As policy makers and regulators elsewhere in Africa start to emulate European “best practice” regulation, despite the difficulties mature and resourced regulators in the European Union face in instituting legally binding maximum tariffs for roaming, a valuable alternative policy and regulatory strategy exists in the creation of enabling competitive environments in which incentives to reduce to eliminate roaming charge, rather than retain environments in which international call termination on roaming phones can be arbitraged.

Social implications

Even though ultimately Zain was not successful as a disruptive competitor, it forced the dominant operators to reduce their roaming charges that resulted in sustained welfare gains.

Originality/value

This paper provides both novel theoretical insight and empirical evidence to explain the end of roaming charges in East Africa. It nuances perceptions in the popular and technical press that this was purely a market strategy that could be emulated anywhere else. It highlights the necessary enabling policy and regulatory environment that needed to be created and provides empirical evidence of the impact on competition in the market and analyses the outcomes of Zain's short term business strategy, against the longer term disruptive effect on the market.

Details

info, vol. 13 no. 3
Type: Research Article
ISSN: 1463-6697

Keywords

Article
Publication date: 14 May 2018

Ewan Sutherland

This paper aims to examine issues of bribery, cronyism and nepotism in one of the most corrupt countries in Africa.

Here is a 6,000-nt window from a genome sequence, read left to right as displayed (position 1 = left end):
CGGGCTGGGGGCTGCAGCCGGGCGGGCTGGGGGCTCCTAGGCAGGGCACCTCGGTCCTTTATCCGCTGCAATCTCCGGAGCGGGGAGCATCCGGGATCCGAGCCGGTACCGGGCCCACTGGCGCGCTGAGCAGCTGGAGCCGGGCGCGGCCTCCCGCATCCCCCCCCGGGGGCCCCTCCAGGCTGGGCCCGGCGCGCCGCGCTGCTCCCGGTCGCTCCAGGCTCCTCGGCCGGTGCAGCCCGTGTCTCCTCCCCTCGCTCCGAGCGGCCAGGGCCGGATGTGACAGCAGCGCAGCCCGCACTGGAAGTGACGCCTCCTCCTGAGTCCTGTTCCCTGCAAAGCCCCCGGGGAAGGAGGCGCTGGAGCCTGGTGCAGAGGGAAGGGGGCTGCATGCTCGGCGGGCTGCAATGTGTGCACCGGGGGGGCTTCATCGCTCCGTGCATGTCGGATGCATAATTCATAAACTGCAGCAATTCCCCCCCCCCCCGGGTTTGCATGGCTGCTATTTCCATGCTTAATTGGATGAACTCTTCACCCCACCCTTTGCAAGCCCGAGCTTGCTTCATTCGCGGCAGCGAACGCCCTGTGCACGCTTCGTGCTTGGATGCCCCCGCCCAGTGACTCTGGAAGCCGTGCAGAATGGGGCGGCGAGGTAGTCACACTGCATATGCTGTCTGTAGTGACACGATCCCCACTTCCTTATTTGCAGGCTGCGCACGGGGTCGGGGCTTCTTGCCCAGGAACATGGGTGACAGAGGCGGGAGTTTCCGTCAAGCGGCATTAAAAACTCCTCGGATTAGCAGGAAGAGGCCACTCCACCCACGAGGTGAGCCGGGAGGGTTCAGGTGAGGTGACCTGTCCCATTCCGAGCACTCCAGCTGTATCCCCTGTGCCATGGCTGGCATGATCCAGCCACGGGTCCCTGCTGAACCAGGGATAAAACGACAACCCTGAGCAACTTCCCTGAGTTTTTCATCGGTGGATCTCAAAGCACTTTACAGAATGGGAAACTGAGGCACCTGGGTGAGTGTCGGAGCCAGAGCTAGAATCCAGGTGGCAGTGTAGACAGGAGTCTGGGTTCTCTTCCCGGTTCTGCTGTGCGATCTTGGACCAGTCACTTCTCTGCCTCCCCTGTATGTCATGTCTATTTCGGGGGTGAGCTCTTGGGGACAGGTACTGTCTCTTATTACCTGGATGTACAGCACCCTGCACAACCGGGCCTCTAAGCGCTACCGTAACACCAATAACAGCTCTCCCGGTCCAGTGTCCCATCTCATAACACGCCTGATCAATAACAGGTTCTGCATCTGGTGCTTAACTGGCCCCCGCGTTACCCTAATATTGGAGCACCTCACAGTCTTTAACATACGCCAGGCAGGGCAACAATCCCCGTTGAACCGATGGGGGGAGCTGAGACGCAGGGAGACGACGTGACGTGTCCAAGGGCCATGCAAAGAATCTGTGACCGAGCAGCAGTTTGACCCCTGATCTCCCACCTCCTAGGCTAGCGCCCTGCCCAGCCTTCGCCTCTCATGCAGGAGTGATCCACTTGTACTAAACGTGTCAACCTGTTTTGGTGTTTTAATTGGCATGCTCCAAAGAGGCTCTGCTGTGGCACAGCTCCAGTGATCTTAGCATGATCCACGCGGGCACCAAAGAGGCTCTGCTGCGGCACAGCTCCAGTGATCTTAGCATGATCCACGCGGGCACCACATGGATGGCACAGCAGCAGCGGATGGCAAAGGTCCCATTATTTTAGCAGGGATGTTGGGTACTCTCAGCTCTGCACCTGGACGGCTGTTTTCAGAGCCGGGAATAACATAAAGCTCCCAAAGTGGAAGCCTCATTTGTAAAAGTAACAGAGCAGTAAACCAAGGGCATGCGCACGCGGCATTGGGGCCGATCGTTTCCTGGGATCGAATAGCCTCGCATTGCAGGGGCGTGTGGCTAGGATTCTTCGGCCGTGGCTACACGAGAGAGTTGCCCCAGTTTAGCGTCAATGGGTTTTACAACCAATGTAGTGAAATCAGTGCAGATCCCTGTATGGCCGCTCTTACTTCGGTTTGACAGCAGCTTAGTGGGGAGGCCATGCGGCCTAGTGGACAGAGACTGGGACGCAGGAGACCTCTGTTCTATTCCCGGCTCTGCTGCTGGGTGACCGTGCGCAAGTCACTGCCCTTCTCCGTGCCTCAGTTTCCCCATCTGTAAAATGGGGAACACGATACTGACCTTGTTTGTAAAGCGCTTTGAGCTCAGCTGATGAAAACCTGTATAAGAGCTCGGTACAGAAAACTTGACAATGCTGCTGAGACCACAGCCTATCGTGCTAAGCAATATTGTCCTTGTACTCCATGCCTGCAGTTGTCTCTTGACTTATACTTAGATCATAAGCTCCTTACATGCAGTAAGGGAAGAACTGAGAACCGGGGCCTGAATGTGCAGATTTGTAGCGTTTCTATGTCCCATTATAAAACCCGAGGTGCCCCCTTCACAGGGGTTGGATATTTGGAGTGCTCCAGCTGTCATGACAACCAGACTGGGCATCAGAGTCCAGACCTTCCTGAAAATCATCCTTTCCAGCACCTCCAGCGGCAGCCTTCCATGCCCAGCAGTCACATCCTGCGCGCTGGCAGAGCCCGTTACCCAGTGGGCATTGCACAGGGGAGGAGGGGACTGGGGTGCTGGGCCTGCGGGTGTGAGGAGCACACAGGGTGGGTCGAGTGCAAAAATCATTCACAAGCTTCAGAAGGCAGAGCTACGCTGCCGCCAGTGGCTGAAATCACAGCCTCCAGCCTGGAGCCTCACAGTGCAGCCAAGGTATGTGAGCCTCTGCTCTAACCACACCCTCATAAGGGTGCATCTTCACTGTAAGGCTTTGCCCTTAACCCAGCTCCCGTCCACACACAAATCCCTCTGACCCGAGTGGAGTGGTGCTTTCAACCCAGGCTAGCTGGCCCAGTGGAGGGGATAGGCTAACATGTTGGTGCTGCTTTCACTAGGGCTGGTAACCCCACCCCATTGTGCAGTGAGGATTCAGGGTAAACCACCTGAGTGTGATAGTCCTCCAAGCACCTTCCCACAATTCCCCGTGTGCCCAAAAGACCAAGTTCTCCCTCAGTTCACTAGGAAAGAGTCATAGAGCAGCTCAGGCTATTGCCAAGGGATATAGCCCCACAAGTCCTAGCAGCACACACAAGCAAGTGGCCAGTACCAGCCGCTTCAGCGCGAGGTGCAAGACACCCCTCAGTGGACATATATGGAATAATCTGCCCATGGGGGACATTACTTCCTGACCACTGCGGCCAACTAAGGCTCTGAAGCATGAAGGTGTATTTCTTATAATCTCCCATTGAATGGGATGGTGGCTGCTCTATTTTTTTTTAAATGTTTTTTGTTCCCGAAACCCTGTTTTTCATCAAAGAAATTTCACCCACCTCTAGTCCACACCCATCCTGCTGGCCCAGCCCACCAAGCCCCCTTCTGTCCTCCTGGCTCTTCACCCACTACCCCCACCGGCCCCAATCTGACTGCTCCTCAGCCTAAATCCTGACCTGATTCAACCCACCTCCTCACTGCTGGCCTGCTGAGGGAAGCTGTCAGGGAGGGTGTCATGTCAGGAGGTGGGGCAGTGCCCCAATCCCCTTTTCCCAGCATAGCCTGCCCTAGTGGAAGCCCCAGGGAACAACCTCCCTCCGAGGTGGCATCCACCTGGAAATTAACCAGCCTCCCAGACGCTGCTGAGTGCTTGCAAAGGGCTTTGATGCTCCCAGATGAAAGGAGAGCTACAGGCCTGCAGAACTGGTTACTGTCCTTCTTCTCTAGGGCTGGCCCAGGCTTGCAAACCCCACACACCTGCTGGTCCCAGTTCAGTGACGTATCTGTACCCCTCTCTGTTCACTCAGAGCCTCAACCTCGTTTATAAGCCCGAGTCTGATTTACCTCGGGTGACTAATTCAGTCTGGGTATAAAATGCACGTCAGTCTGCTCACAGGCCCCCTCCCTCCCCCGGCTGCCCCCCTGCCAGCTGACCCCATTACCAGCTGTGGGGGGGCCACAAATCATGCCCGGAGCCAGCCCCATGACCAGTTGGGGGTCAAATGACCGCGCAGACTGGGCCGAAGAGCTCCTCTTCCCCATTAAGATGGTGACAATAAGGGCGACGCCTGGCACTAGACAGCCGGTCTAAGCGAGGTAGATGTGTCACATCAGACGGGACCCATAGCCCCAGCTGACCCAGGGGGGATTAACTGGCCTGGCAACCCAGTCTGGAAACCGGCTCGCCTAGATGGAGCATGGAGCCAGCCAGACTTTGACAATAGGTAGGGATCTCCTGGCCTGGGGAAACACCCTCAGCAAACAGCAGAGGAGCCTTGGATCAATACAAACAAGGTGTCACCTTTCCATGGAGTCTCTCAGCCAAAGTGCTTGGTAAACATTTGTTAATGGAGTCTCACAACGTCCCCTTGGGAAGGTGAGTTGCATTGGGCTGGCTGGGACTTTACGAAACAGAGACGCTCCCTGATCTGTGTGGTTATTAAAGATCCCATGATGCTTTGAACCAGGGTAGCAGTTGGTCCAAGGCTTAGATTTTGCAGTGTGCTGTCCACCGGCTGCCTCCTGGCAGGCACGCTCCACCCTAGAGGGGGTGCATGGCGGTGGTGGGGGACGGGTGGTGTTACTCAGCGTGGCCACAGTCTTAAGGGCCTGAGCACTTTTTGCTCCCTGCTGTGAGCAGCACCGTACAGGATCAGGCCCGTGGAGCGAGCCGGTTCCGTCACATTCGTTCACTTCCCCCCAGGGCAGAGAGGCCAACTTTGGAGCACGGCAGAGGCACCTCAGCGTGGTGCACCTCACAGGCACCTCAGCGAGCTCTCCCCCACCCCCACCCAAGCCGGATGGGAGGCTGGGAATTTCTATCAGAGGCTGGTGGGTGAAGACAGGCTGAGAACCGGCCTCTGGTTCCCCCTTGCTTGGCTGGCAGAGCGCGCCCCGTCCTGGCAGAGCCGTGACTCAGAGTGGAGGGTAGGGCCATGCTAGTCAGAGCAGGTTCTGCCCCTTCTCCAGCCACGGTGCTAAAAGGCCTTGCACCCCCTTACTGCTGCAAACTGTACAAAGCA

Abstract

Purpose

This paper aims to examine issues of bribery, cronyism and nepotism in one of the most corrupt countries in Africa.

Design/methodology/approach

This is a single-country case study, drawing on material dating from the mid-1970s, including court cases.

Findings

The corruption is pervasive and systemic, showing severe problems with governance in general, in the sector and against corruption. Nonetheless, two operators, one South African and one Nigerian, have delivered extensive access to mobile networks.

Practical implications

The system of governance requires significant structural reforms, if the burden of corruption is to be reduced.

Originality/value

This paper sheds new and explicit light on the complex history of telecommunications in Nigeria. It adds to the small base of material on corruption in the telecommunications sector. It identifies issues that could usefully be taken up by institutions in Nigeria.

Details

Digital Policy, Regulation and Governance, vol. 20 no. 3
Type: Research Article
ISSN: 2398-5038

Keywords

Article
Publication date: 7 November 2023

Jun Yu, Zhengcong Ma and Lin Zhu